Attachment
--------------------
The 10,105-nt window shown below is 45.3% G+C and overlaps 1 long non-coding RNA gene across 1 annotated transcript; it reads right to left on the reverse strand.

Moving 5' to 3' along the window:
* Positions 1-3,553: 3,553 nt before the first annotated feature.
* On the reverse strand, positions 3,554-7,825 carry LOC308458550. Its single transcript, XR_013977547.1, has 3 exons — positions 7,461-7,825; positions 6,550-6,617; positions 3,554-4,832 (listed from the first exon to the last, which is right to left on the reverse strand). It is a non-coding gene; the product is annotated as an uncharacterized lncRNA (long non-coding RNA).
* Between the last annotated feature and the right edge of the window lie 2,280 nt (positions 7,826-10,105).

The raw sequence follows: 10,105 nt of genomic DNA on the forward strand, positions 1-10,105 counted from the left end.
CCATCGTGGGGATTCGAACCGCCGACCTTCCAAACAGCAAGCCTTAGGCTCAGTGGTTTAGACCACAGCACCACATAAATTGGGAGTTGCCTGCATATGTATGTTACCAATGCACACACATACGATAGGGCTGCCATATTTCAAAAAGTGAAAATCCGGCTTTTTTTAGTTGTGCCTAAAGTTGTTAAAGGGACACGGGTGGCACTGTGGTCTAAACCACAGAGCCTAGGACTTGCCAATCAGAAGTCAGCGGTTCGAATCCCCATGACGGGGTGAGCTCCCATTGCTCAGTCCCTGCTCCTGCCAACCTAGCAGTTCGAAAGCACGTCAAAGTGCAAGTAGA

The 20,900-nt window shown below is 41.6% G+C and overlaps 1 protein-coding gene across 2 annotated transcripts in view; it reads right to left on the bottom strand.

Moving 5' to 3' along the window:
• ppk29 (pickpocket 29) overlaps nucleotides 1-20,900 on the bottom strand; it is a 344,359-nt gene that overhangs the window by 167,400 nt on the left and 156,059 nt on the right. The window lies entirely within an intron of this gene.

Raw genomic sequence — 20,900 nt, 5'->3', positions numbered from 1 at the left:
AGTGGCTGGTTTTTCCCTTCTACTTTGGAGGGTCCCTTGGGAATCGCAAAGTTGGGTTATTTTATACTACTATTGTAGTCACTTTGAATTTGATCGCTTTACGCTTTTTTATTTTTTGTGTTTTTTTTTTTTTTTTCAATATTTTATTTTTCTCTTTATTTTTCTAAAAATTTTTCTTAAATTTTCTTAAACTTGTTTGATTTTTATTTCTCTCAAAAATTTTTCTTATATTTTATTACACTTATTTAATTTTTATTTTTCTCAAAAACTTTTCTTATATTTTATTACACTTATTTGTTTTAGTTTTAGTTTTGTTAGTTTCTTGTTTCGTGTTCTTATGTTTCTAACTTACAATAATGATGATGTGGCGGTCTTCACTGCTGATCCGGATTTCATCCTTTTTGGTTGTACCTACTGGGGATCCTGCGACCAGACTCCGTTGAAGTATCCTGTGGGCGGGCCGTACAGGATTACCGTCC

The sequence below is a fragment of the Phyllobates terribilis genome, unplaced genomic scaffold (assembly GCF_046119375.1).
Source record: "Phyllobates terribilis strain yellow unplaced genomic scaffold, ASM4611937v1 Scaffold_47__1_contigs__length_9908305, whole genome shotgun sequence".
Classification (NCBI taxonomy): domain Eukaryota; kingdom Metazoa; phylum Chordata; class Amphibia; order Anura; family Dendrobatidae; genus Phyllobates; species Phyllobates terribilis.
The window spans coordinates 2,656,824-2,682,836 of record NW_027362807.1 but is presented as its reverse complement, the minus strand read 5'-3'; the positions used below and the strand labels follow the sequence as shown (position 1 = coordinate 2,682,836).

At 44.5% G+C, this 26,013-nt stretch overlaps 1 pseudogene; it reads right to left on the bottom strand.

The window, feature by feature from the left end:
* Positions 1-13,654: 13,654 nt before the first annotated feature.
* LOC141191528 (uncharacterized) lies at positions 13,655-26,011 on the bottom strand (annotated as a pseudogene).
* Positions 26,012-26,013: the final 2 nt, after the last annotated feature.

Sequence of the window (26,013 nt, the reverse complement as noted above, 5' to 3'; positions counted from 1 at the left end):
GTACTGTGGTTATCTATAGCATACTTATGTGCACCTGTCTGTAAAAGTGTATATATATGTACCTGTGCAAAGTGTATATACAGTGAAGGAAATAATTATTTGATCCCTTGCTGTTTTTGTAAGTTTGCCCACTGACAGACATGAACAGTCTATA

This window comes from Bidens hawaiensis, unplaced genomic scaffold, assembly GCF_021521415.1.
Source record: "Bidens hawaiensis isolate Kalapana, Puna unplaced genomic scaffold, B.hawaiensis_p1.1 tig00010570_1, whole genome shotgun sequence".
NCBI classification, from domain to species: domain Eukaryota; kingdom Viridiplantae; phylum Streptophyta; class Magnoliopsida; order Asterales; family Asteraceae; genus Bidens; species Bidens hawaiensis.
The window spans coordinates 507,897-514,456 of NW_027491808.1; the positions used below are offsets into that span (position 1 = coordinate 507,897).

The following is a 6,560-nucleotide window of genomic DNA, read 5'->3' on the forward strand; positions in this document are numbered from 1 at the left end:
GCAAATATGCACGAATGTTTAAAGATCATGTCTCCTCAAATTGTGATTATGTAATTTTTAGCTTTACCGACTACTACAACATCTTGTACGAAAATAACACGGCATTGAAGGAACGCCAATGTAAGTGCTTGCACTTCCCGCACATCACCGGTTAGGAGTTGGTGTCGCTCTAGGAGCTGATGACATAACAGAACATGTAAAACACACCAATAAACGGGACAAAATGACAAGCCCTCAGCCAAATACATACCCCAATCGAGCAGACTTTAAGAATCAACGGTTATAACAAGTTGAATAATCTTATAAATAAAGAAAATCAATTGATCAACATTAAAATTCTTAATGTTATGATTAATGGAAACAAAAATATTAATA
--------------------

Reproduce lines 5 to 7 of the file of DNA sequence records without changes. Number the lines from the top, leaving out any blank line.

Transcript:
* Between the last annotated feature and the right edge of the window lie 2,280 nt (positions 7,826-10,105).

The raw sequence follows: 10,105 nt of genomic DNA on the forward strand, positions 1-10,105 counted from the left end.
CCATCGTGGGGATTCGAACCGCCGACCTTCCAAACAGCAAGCCTTAGGCTCAGTGGTTTAGACCACAGCACCACATAAATTGGGAGTTGCCTGCATATGTATGTTACCAATGCACACACATACGATAGGGCTGCCATATTTCAAAAAGTGAAAATCCGGCTTTTTTTAGTTGTGCCTAAAGTTGTTAAAGGGACACGGGTGGCACTGTGGTCTAAACCACAGAGCCTAGGACTTGCCAATCAGAAGTCAGCGGTTCGAATCCCCATGACGGGGTGAGCTCCCATTGCTCAGTCCCTGCTCCTGCCAACCTAGCAGTTCGAAAGCACGTCAAAGTGCAAGTAGA